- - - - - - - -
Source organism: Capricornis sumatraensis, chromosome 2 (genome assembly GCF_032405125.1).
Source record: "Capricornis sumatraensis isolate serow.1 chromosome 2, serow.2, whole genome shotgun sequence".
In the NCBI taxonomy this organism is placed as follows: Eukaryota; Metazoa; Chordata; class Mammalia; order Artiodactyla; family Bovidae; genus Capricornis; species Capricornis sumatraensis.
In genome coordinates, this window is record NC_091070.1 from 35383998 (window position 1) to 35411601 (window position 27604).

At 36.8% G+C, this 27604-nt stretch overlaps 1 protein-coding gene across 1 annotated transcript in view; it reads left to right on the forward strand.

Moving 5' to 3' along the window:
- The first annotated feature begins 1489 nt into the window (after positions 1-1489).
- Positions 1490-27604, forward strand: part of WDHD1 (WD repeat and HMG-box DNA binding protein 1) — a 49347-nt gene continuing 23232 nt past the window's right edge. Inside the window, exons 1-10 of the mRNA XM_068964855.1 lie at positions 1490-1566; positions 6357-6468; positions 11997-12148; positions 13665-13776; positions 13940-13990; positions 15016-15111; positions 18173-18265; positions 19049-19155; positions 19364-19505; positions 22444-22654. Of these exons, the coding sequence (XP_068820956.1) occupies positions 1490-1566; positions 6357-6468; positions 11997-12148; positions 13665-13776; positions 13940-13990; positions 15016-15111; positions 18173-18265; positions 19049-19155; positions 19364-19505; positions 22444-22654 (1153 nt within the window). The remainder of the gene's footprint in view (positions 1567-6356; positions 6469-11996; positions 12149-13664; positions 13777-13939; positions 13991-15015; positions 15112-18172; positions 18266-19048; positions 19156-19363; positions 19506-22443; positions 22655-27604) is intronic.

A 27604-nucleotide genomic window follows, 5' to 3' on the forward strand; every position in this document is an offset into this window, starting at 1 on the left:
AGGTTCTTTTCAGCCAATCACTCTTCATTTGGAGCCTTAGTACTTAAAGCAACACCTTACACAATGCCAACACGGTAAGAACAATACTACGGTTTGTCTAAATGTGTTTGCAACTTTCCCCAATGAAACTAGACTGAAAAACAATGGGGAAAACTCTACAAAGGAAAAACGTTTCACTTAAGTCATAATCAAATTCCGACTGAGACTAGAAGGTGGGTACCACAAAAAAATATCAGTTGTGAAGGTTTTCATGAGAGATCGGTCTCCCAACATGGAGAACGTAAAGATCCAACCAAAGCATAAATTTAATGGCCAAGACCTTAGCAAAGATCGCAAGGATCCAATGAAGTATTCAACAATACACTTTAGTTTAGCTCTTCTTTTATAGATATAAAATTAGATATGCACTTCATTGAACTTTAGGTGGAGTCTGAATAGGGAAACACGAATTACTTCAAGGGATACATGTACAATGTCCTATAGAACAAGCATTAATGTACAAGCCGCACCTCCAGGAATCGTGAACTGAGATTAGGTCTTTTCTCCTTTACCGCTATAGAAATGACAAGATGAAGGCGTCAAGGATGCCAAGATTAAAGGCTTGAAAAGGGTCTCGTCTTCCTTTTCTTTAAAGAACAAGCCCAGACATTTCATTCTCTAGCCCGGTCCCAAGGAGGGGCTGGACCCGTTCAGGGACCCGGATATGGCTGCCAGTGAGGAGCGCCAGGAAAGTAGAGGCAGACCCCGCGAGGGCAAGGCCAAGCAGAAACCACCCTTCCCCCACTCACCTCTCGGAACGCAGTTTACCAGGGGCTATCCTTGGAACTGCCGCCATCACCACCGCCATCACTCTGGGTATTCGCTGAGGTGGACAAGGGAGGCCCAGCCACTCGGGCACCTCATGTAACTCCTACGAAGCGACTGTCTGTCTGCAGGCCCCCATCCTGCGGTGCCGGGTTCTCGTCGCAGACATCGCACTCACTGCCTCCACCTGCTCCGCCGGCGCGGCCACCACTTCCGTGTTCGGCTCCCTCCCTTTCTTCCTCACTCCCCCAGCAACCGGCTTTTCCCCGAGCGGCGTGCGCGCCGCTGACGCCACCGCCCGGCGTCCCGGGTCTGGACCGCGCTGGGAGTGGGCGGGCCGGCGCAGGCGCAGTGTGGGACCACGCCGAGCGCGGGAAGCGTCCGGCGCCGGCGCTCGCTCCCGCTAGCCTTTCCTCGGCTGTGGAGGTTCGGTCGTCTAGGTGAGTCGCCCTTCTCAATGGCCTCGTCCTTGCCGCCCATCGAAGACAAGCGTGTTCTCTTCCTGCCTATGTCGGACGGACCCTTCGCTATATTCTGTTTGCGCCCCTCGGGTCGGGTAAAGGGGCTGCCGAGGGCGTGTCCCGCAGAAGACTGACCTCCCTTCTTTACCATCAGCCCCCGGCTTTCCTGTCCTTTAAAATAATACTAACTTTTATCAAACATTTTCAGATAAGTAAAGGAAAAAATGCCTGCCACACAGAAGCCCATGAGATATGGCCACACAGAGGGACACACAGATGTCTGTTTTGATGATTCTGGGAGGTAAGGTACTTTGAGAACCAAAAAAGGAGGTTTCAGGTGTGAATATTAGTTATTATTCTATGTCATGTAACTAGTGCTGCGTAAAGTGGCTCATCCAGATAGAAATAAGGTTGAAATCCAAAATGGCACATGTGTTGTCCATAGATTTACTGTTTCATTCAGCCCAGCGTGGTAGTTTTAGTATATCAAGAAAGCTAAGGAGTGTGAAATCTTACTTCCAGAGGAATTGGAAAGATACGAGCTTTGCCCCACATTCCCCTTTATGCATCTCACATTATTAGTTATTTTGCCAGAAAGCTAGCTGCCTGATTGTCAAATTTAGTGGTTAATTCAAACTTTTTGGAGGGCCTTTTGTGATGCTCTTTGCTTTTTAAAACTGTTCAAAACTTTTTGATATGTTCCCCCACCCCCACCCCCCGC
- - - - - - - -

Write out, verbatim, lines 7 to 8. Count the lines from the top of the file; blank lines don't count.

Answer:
- The first annotated feature begins 1489 nt into the window (after positions 1-1489).
- Positions 1490-27604, forward strand: part of WDHD1 (WD repeat and HMG-box DNA binding protein 1) — a 49347-nt gene continuing 23232 nt past the window's right edge. Inside the window, exons 1-10 of the mRNA XM_068964855.1 lie at positions 1490-1566; positions 6357-6468; positions 11997-12148; positions 13665-13776; positions 13940-13990; positions 15016-15111; positions 18173-18265; positions 19049-19155; positions 19364-19505; positions 22444-22654. Of these exons, the coding sequence (XP_068820956.1) occupies positions 1490-1566; positions 6357-6468; positions 11997-12148; positions 13665-13776; positions 13940-13990; positions 15016-15111; positions 18173-18265; positions 19049-19155; positions 19364-19505; positions 22444-22654 (1153 nt within the window). The remainder of the gene's footprint in view (positions 1567-6356; positions 6469-11996; positions 12149-13664; positions 13777-13939; positions 13991-15015; positions 15112-18172; positions 18266-19048; positions 19156-19363; positions 19506-22443; positions 22655-27604) is intronic.